People of all ages and abilities can be at risk in the kitchen. While this room of the house conjures up thoughts of families coming together for happy times and good meals, inviting smells of everything from cookies to stews, and starting the day with a hot cup of coffee or tea, it can also be hiding hazards.
It is possible to make a kitchen a safer place, especially for those who may have conditions that affect their mobility, dexterity, eyesight or smell. Here are some things to look out for in the kitchen of your loved one who may need assistance with keeping their home a safe place to enjoy their daily activities, including cooking and eating healthy foods:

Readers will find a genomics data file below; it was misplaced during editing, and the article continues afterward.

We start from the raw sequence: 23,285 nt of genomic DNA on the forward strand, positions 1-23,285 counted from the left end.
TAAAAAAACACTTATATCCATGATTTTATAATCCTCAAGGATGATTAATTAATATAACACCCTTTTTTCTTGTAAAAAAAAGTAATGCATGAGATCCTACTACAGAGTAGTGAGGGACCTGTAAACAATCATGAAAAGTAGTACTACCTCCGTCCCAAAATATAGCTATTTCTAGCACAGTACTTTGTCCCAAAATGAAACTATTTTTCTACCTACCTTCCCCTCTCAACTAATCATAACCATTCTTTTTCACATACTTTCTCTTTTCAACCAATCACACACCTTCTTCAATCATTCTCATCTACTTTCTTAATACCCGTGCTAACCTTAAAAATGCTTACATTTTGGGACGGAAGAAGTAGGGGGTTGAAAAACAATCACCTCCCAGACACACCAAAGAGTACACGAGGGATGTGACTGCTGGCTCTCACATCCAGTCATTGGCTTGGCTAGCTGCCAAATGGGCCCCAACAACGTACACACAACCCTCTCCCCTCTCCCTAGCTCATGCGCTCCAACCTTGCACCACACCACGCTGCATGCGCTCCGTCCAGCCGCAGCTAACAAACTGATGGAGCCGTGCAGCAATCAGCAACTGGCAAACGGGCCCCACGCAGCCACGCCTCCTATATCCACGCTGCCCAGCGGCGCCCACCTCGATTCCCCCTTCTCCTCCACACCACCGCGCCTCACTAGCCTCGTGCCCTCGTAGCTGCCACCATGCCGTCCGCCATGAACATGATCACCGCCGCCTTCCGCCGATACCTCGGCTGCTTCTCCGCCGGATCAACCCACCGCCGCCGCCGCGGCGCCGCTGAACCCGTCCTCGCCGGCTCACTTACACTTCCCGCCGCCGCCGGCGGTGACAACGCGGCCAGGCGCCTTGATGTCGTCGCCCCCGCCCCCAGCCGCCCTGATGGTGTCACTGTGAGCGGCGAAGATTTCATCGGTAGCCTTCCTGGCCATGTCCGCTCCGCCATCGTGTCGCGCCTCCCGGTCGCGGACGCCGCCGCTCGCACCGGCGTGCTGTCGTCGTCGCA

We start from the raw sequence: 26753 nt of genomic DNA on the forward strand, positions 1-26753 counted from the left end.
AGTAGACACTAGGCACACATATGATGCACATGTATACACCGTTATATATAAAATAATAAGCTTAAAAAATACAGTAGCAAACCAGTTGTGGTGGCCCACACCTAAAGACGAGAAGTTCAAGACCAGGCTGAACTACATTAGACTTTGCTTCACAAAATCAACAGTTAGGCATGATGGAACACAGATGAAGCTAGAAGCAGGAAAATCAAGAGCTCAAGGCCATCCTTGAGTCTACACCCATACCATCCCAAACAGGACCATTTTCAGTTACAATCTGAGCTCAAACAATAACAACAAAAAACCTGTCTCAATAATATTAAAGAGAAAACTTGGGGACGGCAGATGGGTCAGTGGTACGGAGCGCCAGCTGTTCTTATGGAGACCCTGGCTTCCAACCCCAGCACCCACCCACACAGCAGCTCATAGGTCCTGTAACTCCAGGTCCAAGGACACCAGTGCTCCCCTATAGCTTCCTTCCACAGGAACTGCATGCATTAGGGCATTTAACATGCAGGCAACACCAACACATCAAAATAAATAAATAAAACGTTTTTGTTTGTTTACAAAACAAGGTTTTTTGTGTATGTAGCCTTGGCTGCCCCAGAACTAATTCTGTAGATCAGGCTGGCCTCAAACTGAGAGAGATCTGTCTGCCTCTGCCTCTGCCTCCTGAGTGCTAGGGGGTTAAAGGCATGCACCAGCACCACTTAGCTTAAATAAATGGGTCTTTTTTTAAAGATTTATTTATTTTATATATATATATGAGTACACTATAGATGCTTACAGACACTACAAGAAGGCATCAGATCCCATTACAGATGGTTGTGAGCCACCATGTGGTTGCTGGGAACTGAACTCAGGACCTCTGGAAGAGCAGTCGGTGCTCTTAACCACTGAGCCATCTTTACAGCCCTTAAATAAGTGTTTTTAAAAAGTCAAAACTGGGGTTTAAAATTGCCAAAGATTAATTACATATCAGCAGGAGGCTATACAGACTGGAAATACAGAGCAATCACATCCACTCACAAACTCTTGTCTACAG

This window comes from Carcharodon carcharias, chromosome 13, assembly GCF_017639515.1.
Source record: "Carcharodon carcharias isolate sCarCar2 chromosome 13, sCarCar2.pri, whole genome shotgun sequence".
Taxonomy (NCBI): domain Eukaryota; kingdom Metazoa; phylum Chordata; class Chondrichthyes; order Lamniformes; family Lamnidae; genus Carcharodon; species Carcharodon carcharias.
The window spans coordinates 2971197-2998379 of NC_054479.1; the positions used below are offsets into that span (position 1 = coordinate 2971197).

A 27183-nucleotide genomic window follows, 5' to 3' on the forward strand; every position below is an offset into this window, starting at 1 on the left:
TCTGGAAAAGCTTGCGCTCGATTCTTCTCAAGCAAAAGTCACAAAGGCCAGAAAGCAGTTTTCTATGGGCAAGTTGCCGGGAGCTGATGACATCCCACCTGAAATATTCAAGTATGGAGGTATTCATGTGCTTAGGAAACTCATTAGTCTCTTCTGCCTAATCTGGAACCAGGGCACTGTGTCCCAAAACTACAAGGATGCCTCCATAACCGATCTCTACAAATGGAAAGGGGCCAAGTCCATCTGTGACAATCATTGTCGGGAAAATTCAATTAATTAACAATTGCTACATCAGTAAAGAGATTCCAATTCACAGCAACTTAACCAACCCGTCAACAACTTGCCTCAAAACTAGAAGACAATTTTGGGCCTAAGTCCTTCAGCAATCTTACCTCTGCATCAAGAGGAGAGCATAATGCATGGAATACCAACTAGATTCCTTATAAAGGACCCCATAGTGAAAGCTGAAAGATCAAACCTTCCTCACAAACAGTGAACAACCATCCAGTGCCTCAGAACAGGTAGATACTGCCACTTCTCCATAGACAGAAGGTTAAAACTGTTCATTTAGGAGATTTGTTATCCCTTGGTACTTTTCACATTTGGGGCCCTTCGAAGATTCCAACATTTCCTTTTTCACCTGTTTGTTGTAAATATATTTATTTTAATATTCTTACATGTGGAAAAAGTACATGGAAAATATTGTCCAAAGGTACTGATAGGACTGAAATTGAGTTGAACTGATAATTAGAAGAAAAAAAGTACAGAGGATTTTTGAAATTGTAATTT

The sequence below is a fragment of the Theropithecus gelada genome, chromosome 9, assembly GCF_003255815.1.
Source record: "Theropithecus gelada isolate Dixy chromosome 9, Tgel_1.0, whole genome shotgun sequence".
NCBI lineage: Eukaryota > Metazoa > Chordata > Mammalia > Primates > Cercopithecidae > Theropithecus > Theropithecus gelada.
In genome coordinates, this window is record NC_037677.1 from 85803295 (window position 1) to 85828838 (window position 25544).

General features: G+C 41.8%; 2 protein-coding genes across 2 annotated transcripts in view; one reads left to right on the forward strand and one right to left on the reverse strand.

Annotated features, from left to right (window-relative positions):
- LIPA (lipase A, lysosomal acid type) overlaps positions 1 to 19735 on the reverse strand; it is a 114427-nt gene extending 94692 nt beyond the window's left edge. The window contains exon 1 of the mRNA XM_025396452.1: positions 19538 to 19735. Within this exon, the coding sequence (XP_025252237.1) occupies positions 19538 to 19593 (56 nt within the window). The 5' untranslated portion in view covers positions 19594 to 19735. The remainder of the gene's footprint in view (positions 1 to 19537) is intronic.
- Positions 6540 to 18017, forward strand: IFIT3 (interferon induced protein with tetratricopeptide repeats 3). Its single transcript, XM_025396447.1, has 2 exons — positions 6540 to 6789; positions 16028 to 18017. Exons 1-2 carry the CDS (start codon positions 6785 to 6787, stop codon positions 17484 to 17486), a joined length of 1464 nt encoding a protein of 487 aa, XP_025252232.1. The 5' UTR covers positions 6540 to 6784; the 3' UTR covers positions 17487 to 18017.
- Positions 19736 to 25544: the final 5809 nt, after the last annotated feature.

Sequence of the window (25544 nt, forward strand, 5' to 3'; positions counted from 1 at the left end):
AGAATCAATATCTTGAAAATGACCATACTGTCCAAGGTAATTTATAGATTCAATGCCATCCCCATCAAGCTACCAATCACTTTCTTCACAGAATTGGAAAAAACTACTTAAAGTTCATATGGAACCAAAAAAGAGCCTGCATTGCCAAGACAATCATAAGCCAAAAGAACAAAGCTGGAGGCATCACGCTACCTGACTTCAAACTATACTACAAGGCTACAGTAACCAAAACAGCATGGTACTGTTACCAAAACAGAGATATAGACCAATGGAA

Now here are some tips on how to address these problems if you do recognize them in the home of your elder loved one, while also maintaining their dignity:
People can get a great deal of joy from making their favorite meals and need to be able to eat healthy foods, not just already prepared fast foods or sweets, even as their abilities change due to illness and age. Family members and other caregivers can support this independence in a modified safe kitchen as needed.
Family caregiver and author Lisa J. Shultz talks about how she starts the new year to have enough energy for caregiving.
If you aren't sure what elder care is and how your role as a family caregiver fits in, we've outlined different types of care in this article.
We have our top five blogs based on readership in 2019. Take a look at this list to review topics from bathroom hazards to caregiving myths.